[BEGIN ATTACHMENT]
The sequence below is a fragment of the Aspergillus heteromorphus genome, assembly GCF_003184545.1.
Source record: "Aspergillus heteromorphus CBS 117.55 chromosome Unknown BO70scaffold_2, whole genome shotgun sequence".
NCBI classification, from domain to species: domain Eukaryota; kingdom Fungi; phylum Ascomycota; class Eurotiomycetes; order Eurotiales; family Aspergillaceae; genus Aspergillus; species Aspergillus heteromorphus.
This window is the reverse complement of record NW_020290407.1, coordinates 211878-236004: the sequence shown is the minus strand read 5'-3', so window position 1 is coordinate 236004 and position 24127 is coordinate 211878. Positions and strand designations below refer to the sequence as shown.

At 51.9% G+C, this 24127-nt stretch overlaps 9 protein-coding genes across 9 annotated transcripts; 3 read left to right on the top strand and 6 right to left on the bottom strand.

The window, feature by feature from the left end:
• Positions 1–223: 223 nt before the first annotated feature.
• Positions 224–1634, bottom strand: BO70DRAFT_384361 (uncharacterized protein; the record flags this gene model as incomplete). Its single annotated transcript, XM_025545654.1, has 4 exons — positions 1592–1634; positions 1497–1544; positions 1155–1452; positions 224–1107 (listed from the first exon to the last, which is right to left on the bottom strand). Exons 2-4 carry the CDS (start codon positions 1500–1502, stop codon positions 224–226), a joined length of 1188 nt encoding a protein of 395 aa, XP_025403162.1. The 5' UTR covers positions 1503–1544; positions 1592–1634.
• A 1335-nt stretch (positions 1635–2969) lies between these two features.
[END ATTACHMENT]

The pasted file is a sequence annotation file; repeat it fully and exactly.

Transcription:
The sequence below is a fragment of the Aspergillus heteromorphus genome, assembly GCF_003184545.1.
Source record: "Aspergillus heteromorphus CBS 117.55 chromosome Unknown BO70scaffold_2, whole genome shotgun sequence".
NCBI classification, from domain to species: domain Eukaryota; kingdom Fungi; phylum Ascomycota; class Eurotiomycetes; order Eurotiales; family Aspergillaceae; genus Aspergillus; species Aspergillus heteromorphus.
This window is the reverse complement of record NW_020290407.1, coordinates 211878-236004: the sequence shown is the minus strand read 5'-3', so window position 1 is coordinate 236004 and position 24127 is coordinate 211878. Positions and strand designations below refer to the sequence as shown.

At 51.9% G+C, this 24127-nt stretch overlaps 9 protein-coding genes across 9 annotated transcripts; 3 read left to right on the top strand and 6 right to left on the bottom strand.

The window, feature by feature from the left end:
• Positions 1–223: 223 nt before the first annotated feature.
• Positions 224–1634, bottom strand: BO70DRAFT_384361 (uncharacterized protein; the record flags this gene model as incomplete). Its single annotated transcript, XM_025545654.1, has 4 exons — positions 1592–1634; positions 1497–1544; positions 1155–1452; positions 224–1107 (listed from the first exon to the last, which is right to left on the bottom strand). Exons 2-4 carry the CDS (start codon positions 1500–1502, stop codon positions 224–226), a joined length of 1188 nt encoding a protein of 395 aa, XP_025403162.1. The 5' UTR covers positions 1503–1544; positions 1592–1634.
• A 1335-nt stretch (positions 1635–2969) lies between these two features.